I don’t know what all this is meaning “practically” to you.

  • I at least think it should mean you look around the room tonight with Jesus eyes rather than the old, killer-instinct eyes of sorting out your rivals.
  • We should at least ask ourselves if we can pass a basic division test to see if we are more than just pre-Jesus humans.
  • At best it could practically mean that we can all breathe easier, now. We’ve got it all. All we can do is get better at accessing all that God is trying to get to us.

So we can let go of that painful, disappointing process of trying to find ourselves in comparison to another person, for better or worse. And we can stop trying to get for ourselves the life that God is desperate to give to us. We’ve got it. Connected to Jesus we have access to all of it, and it is just going to get more complete. I want that love.

Division is not new, reconciling always is: 2020 will be great for the church

In October, Megan McArdle wrote in the Washington Post, “I used to think there were certain rules about U.S. politics. There were things you had to do, like be nice to veterans. And things you could not do, like stand by a Supreme Court nominee accused of sexual assault, invite foreign leaders to investigate the families of your political opponents or campaign for president as a socialist.

If those rules ever held, the past five years have gutted them. President Trump hammers daily on institutional norms, to cheers from his supporters; Democrats, meanwhile, are considering their own round of norm violations as soon as they get back in power.

Something major has obviously changed. It’s tempting to ask, ‘What has happened to America?’ but even that question doesn’t capture the scale of what’s going on. Waves of radicalism have swamped stable political orders all over the Western world. “

Merry Christmas, everyone.

Image result for melting permafrost
Permafrost thaw ponds in Canada. Photo: Steve Jurvetson

People divide and cause division

I often tell the story of sitting out on the front lawn of our bargain house in Riverside, CA (fondly called the “Flintstone house” due to its creative stucco job) and asking the same question: “How could the country elect Ronald Reagan? It must be the beginning of the end.” We were probably right about the end, at least the end of something, if only the fracturing of the Evangelicals and Catholics.

When I was complaining about Trump to my 73-year-old, genealogy-loving brother the other day, he quickly reminded me, “Trump is not new.” If you read history you can easily find hundreds of examples of numbskulls elevated into power who make quick work of what wiser leaders took decades to build. It is a lot easier to tear something apart than to build it. The work of Charlemagne’s grandsons might be a good example.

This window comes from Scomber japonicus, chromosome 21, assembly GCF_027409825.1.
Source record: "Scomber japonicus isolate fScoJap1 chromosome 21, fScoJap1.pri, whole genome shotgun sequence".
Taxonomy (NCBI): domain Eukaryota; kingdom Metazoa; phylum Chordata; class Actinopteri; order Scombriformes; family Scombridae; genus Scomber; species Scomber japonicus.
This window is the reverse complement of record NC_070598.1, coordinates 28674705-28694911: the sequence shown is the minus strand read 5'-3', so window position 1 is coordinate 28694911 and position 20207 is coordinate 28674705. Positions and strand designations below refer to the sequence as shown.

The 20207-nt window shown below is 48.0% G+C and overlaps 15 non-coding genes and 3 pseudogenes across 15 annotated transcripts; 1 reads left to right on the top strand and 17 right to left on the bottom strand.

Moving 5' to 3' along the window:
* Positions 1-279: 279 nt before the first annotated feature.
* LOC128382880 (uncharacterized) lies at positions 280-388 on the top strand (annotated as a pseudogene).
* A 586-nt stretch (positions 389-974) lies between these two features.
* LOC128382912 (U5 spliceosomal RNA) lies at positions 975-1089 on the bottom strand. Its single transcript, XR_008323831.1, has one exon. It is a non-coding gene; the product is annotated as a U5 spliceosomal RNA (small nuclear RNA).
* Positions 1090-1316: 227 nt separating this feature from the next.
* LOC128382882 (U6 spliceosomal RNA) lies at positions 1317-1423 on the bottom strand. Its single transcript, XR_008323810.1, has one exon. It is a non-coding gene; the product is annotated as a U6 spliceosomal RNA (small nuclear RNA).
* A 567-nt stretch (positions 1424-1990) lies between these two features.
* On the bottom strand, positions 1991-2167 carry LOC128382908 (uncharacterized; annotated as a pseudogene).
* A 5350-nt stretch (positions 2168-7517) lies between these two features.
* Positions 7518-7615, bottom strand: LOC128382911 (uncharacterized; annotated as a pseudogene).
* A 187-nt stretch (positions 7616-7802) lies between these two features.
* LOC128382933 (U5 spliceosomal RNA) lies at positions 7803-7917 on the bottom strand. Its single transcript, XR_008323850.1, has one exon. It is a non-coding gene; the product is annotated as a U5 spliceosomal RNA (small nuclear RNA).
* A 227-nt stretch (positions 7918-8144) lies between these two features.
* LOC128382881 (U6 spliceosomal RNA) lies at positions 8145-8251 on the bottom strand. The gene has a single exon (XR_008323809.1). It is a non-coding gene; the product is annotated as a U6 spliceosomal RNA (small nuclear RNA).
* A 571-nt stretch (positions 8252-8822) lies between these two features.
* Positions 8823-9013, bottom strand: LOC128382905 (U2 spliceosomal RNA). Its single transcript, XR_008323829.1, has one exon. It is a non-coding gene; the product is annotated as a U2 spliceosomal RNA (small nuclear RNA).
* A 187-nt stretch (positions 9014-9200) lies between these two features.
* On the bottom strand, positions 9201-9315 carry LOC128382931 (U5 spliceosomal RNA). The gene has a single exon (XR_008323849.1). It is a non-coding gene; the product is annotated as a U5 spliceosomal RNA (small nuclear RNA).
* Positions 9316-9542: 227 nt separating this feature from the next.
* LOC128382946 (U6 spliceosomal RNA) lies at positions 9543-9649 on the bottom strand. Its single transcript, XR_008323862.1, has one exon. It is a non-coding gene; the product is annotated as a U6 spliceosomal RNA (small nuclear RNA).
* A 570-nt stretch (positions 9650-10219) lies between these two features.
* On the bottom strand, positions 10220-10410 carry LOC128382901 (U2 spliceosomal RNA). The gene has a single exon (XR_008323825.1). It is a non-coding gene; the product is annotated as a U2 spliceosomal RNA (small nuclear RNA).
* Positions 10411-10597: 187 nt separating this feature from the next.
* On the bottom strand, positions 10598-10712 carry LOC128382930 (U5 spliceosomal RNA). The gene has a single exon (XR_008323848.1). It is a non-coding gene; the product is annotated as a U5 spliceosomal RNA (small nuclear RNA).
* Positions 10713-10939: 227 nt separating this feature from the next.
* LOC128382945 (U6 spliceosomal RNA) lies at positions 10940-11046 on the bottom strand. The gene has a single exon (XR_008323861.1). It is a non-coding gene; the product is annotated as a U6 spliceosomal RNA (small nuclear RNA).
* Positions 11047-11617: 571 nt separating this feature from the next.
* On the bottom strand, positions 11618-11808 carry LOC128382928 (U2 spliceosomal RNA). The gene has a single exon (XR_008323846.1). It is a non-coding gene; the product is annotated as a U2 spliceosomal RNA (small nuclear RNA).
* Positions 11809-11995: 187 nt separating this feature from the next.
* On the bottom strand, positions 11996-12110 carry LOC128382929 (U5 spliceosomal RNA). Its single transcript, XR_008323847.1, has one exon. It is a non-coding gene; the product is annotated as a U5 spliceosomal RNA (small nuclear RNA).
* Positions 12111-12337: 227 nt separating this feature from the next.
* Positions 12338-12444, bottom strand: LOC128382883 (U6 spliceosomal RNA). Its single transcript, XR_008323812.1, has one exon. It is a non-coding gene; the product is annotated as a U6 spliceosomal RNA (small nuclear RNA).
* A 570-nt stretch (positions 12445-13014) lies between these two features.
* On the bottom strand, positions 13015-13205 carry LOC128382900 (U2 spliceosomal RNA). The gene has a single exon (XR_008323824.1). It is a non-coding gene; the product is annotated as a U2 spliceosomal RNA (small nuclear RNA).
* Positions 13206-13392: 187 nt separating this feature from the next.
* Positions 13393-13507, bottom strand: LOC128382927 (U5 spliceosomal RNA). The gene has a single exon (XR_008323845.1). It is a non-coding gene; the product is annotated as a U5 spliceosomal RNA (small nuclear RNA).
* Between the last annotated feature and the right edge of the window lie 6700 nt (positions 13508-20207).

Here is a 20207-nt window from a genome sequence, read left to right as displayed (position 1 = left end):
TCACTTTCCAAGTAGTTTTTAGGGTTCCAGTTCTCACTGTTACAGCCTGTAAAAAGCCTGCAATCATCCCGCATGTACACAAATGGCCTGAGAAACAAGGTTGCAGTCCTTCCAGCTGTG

As many have said, Trump is given too much credit for stirring up trouble when he may just be riding the divisions caused by other factors. McArdle summarized four movements Reagan never dreamed of that might be more responsible than the old men in power for the radical rivalries splitting governments these days – not to mention friendships, families and churches!

  • There is a growing division between the mobile class that floats from successful city to successful city and the people left behind in declining rust belts and rural areas. These floaters are the cosmopolitans and the others are the rooted, or as David Goodhart put it in his 2017 book “The Road to Somewhere,” the “somewheres” and the “anywheres.” I have met these “anywheres” all over the world and many have passed through Circle of Hope. I have written a bit about how they hide their money.
  • George Shultz, the economist and secretary of state under Ronald Reagan, argues that the ever-increasing centralization of the federal government exacerbates division. It pushes power away from localities to remote authorities that are less accountable to individual voters, and less trusted. Schultz told McArdle, “Accountability is one basic principal of good government…The other basic principal is trust. You have to have a government you trust.” Federalizing everything also turns every political question into a life-or-death battle between two sides that are increasingly distant from each other, not just geographically, but culturally and economically. Lack of trust is the one “trickle-down” theory that seems to work. All authorities are subject to incredible suspicion, even one’s cell leader. So we keep talking about building a trust system.